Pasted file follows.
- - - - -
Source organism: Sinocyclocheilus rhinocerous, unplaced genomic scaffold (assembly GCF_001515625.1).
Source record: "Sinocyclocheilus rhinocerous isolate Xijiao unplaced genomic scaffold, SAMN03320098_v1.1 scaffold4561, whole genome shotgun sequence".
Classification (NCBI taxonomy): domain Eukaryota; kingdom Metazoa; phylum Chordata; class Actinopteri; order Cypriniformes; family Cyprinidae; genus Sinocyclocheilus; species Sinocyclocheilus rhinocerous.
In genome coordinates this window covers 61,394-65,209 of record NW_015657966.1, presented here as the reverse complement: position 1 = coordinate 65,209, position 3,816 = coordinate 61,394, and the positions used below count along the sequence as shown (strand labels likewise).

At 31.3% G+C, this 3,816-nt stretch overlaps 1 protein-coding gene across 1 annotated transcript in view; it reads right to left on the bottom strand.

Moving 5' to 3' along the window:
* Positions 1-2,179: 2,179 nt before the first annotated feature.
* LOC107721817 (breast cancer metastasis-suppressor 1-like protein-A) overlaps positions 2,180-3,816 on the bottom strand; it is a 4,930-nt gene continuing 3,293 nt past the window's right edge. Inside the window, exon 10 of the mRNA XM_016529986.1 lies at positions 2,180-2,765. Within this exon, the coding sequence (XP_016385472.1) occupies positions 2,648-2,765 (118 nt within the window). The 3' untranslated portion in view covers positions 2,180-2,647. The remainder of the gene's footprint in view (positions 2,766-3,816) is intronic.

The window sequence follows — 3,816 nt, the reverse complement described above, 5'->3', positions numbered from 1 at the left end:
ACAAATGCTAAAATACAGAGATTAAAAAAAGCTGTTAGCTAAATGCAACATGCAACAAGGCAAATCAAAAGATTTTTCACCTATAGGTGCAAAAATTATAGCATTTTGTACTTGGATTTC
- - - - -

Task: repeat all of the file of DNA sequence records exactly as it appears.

Source organism: Sinocyclocheilus rhinocerous, unplaced genomic scaffold (assembly GCF_001515625.1).
Source record: "Sinocyclocheilus rhinocerous isolate Xijiao unplaced genomic scaffold, SAMN03320098_v1.1 scaffold4561, whole genome shotgun sequence".
Classification (NCBI taxonomy): domain Eukaryota; kingdom Metazoa; phylum Chordata; class Actinopteri; order Cypriniformes; family Cyprinidae; genus Sinocyclocheilus; species Sinocyclocheilus rhinocerous.
In genome coordinates this window covers 61,394-65,209 of record NW_015657966.1, presented here as the reverse complement: position 1 = coordinate 65,209, position 3,816 = coordinate 61,394, and the positions used below count along the sequence as shown (strand labels likewise).

At 31.3% G+C, this 3,816-nt stretch overlaps 1 protein-coding gene across 1 annotated transcript in view; it reads right to left on the bottom strand.

Moving 5' to 3' along the window:
* Positions 1-2,179: 2,179 nt before the first annotated feature.
* LOC107721817 (breast cancer metastasis-suppressor 1-like protein-A) overlaps positions 2,180-3,816 on the bottom strand; it is a 4,930-nt gene continuing 3,293 nt past the window's right edge. Inside the window, exon 10 of the mRNA XM_016529986.1 lies at positions 2,180-2,765. Within this exon, the coding sequence (XP_016385472.1) occupies positions 2,648-2,765 (118 nt within the window). The 3' untranslated portion in view covers positions 2,180-2,647. The remainder of the gene's footprint in view (positions 2,766-3,816) is intronic.

The window sequence follows — 3,816 nt, the reverse complement described above, 5'->3', positions numbered from 1 at the left end:
ACAAATGCTAAAATACAGAGATTAAAAAAAGCTGTTAGCTAAATGCAACATGCAACAAGGCAAATCAAAAGATTTTTCACCTATAGGTGCAAAAATTATAGCATTTTGTACTTGGATTTC